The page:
‘Yes. Although she wasn’t from here — no one knows who she is. She isn’t, or, excuse me, wasn’t, part of the local population.’ He leant forward and lowered his voice, even though there was no one else in the shop. ‘She was completely battered. Mr Ahlvarsson — or Ahlvarssonskan, as we call him — found her early this morning when he was out salting the roads. At first, we thought maybe she was here to visit someone, but no one seems to know who she is. Not many people live here. Hopefully, it’s not going to turn out like Malexander.’
‘I don’t think you need to worry about that,’ Ellen said, stopping herself before she mentioned how many people were beaten to death every year without the media reporting on it.
‘Well, don’t be too sure — this seems to have been pretty brutal. Apparently, the car was parked by the side of the road. When Ahlvarssonskan drove by, he knew that something wasn’t right, so he got out to see what it was — and there she lay, dead. Bashed to a pulp. The worst he’s ever seen, he said.’
‘Where was this?’
‘Along Ahlvarssonskan’s fields. The road to Ålberga.’ He pointed off in that direction.
Ellen knew exactly where he meant. ‘How old was she? Do you know?’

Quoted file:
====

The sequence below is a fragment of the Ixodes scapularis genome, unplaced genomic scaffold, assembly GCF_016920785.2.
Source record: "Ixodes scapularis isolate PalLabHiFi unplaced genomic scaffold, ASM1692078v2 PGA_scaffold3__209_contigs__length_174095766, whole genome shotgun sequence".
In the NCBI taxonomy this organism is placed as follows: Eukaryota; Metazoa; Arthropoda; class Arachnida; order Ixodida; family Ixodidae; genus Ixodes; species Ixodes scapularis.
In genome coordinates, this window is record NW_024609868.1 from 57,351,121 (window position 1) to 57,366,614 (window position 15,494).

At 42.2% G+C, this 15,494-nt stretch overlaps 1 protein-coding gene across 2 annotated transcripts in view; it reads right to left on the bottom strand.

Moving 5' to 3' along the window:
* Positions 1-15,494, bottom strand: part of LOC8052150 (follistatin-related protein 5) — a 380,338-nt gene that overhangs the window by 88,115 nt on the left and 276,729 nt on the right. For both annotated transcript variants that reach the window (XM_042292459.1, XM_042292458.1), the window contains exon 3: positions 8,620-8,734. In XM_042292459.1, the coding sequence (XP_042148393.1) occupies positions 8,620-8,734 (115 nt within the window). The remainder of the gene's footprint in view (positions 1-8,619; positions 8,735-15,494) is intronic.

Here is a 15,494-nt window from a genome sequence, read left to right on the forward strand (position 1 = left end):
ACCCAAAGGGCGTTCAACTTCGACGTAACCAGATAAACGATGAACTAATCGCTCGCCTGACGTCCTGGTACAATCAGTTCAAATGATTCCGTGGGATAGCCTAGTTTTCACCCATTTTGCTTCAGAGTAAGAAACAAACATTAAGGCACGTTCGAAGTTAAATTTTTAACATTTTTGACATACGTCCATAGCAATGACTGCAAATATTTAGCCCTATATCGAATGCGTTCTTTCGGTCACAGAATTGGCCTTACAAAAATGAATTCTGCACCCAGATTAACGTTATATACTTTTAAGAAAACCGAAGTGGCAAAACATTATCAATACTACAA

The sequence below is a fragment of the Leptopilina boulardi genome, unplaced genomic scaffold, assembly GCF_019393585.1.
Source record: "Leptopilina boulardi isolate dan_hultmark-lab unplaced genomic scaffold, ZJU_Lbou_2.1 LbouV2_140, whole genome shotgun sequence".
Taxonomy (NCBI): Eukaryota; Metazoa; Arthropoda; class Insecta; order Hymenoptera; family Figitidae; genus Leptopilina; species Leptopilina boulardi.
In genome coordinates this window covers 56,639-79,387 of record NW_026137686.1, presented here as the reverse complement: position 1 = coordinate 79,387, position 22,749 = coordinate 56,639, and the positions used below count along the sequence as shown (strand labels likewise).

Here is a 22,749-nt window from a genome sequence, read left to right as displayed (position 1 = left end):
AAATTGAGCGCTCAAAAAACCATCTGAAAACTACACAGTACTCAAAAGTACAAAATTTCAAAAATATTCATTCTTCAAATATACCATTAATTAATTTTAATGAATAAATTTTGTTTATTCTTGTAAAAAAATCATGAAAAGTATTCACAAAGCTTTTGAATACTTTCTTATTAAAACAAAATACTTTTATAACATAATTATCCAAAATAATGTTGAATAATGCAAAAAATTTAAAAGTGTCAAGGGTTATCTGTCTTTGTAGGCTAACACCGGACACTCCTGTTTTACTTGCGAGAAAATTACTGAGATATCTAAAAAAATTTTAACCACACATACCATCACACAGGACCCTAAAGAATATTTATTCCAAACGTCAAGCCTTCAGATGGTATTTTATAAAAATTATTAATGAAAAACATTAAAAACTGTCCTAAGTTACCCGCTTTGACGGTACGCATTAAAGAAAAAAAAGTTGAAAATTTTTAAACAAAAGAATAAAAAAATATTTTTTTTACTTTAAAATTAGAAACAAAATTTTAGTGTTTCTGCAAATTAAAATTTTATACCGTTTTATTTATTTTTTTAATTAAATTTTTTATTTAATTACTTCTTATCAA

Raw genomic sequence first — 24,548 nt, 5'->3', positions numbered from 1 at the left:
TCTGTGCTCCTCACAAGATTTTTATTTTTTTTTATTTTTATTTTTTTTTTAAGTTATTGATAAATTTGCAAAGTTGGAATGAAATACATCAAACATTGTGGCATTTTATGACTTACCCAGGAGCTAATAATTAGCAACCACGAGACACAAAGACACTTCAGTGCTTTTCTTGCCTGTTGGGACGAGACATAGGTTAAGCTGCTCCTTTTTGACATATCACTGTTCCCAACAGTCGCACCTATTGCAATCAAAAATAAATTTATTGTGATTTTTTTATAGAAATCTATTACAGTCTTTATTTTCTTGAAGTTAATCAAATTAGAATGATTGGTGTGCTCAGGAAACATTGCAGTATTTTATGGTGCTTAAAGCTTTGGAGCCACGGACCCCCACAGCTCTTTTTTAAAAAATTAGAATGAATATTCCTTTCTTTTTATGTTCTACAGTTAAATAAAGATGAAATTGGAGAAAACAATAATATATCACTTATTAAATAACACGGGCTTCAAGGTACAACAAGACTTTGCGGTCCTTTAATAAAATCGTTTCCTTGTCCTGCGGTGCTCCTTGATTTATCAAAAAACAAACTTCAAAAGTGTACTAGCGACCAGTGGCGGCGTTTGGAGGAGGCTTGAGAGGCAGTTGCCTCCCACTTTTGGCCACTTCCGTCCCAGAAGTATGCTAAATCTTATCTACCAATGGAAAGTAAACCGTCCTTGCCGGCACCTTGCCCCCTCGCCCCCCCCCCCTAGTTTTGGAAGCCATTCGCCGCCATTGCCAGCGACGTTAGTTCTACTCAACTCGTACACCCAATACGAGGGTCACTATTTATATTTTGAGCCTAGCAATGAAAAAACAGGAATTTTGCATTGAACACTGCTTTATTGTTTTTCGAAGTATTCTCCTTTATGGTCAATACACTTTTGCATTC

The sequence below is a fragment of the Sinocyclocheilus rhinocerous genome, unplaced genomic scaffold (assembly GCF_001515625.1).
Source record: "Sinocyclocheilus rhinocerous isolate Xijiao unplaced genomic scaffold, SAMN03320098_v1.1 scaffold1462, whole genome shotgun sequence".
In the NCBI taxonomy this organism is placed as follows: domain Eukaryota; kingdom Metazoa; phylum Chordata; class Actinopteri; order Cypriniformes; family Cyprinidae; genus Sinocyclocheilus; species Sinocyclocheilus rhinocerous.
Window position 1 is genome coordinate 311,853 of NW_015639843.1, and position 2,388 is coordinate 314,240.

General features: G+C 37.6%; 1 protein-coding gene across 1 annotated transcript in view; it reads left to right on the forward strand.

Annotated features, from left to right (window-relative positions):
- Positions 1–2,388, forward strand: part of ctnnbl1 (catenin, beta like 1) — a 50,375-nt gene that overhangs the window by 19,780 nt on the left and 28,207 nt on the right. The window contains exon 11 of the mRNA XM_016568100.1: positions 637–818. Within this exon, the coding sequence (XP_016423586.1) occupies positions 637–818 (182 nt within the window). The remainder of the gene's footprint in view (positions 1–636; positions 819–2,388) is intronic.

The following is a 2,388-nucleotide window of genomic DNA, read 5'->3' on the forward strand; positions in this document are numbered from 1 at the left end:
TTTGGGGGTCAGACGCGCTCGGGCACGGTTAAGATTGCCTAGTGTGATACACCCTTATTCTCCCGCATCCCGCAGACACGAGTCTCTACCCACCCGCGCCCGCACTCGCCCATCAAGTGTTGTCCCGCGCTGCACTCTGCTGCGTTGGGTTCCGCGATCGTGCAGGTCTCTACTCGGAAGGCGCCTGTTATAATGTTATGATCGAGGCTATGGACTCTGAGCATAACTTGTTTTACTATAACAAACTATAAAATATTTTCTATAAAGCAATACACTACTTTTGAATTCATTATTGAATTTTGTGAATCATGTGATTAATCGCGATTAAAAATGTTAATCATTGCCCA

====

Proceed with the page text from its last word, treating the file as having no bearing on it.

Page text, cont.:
He shrugged. ‘Ahlvarssonskan said she must have been a looker.’
She took a pen from the counter and wrote her phone number on the back of the receipt. ‘Feel free to call me if you hear anything interesting.’
‘Am I going to be on TV, then?’
‘You’d be great on TV,’ she said, and smiled before she went out the door.
Outside the station, she stopped, a cold numbness spreading through her body.
Death. It followed her.
She was barely out her front door before it was breathing in her face.
The sound of laughter from across the road caught her attention. Stentuna School was right there, the yard full of playing children. The sounds enveloped her, and for a brief moment she wished she could be part of it. It seemed so carefree. They were so innocent and happy.
Ellen got into her car and leant her head against the window. She wished she could do everything over. Relive her life.
Actually, she just wanted to skip out — run away from everything. But here she was, heading back to where it all started.
How could everything have turned out so wrong?